What: Women Luv Horses (WLH) retreat; three-day celebration of the special relationship between women and horses
Hostess: World-renowned equestrian, clinician and Team Horse & Rider member Lynn Palm
Where: Cabarrus Arena and Events Center in Concord, N.C. (near Charlotte)
When: May 18-20, 2007
Who was invited: Women of all ages, backgrounds and varying interests in the horse world
The stars: PRCA barrel racing legend Martha Josey; internationally acclaimed dressage competitor, clinician, author and frequent contributor to our sister publication Dressage Today Jane Savoie; AQHA Open Trail World Champion Cynthia Cantleberry, NRHA Freestyle Champion, 2006 Road To The Horse Champion, Team H&R member and all-around rock-star cowgirl Stacy Westfall
Educators: Dr. Torri Maxwell on West Nile and Equine Herpes Virus; Katie Young, PhD, on equine nutrition; Debi Metcalf of Stolen Horse International on protecting your horse from theft; Dr. Robin Smith on horse care; Lyndsey White and Raegan Knotts on how digestive health affects a horse's appearance, attitude and performance
Fashion/beauty divas: Suzi Vliestra of Hobby Horse Clothing on knockout show clothes; Kerri Kent of Kerrits clothing; Donna Mastrianni on skin care for women and their horses; and, because horsewomen don't go far without their other beloved four-legged-friends, Oster put on a presentation for the ultimate "Pampered Pup."
For moms & career gals: Author, speaker, and veteran horse-show mom Ange Finn presented "Green as Grass: Horse Show Parenting 101" and "Family, Career, Riding-Time Management."
After-hours fun: "Filly Fashion Show" and "Cowgirls Party"
A Cynic, Reborn
By Alana Harrison, H&R production editor
Women readers: Please forgive me for what I'm about to say. I despise mall marathons; I don't really care for chic flicks; I can't imagine anything more boring than being bound to a weekly mani/pedi. And frankly, I'm just not really into the whole girl-bonding thing--that is, except for when it comes to a certain sisterhood based on horses.
I wouldn't classify myself as a tomboy--as a kid or now--but I'd rather clean the grime off my saddle than touch the slime in my refrigerator. And, I feel ridiculously clichéd even saying that riding and getting filthy with my best girlfriend beats "lunching" and facials hands-down. How many of us horsewomen have attended some boring cocktail party, only to be saved by discovering a fellow horsewoman who, over several glasses of Chardonnay, truly understands our frustration over our Paint's refusal to pick up his left lead? Truth is, that too-often written-off, banal-bond between women who share the equine obsession is a fundamental part of what makes the horse world go 'round.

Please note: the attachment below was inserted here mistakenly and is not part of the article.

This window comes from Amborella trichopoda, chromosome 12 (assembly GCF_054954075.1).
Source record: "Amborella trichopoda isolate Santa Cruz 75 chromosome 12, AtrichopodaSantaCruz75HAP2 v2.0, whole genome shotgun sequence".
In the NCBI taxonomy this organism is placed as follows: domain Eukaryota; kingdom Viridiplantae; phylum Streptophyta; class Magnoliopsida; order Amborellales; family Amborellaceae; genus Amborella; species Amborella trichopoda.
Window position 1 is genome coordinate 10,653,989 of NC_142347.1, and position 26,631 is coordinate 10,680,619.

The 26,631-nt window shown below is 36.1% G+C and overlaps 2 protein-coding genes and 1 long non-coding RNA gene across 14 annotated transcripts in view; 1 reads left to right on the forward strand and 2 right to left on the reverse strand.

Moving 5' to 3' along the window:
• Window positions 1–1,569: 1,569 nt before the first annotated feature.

With this somewhat sardonic preface, I do love to travel (for pleasure or work) to destinations with horse relativity. But I admit that I expected the premier "Women Luv Horses" retreat to be bit...cheesy. Plus, I was getting a double-dose of female bonding, as H&R's newly-hired editorial coordinator, Amanda Peterson, was coming along for the fun (which did, by the way, turn out to be a blast)!
The Breed/Discipline Melting Pot
As many of us can attest to, breeds and disciplines draw lines between horse enthusiasts. Paints versus Apps. Arabian versus Quarter Horse. Dressage versus Western pleasure. Jumping versus reining. Parallel with society, there are blatant stereotypes and prejudices on Planet Horse. But those barriers seemed almost non-existent among the WLH crowd. At dinner one evening, I sat between a middle-aged beauty from Canada who competes in upper-level dressage and a 72-year-old woman who does competitive endurance riding. Across the table bubbled a blond 20-something who was mad about barrel racing, and to her left sat a mother of five, who used to compete in Western pleasure, but now has a blast trail riding with her gal pals.
"Wow," I thought, "what an amazingly diverse, but equally knowledgeable group of horsewomen." I only wished Amanda and I had more time to chat with them about their personal horse paradigms. Later during the event, I got to visit with Lynn for a bit (who was gracious enough to help me with a personal riding issue I'm having with my Thoroughbred), and she said her initial vision for WLH was to offer an event that appealed to women across the horse spectrum...old, young, middle-aged, stay-at-home moms, professionals, backyard riders, competitors, jumpers, reiners, barrel runners, trail riders--you name it. I think she did just that.
A Lil' Somethin' For Every Gal
Lynn packed riding demonstrations, clinics, lectures, talk sessions, interactive workshops, seminars and social delights into three days. Various demonstrations were held congruently in different parts of the facility and were planned with finite detail so riders interested in horse-health could soak up every word of equine medicine and barrel racers wouldn't miss a second of Martha Josey's stellar racing tactics.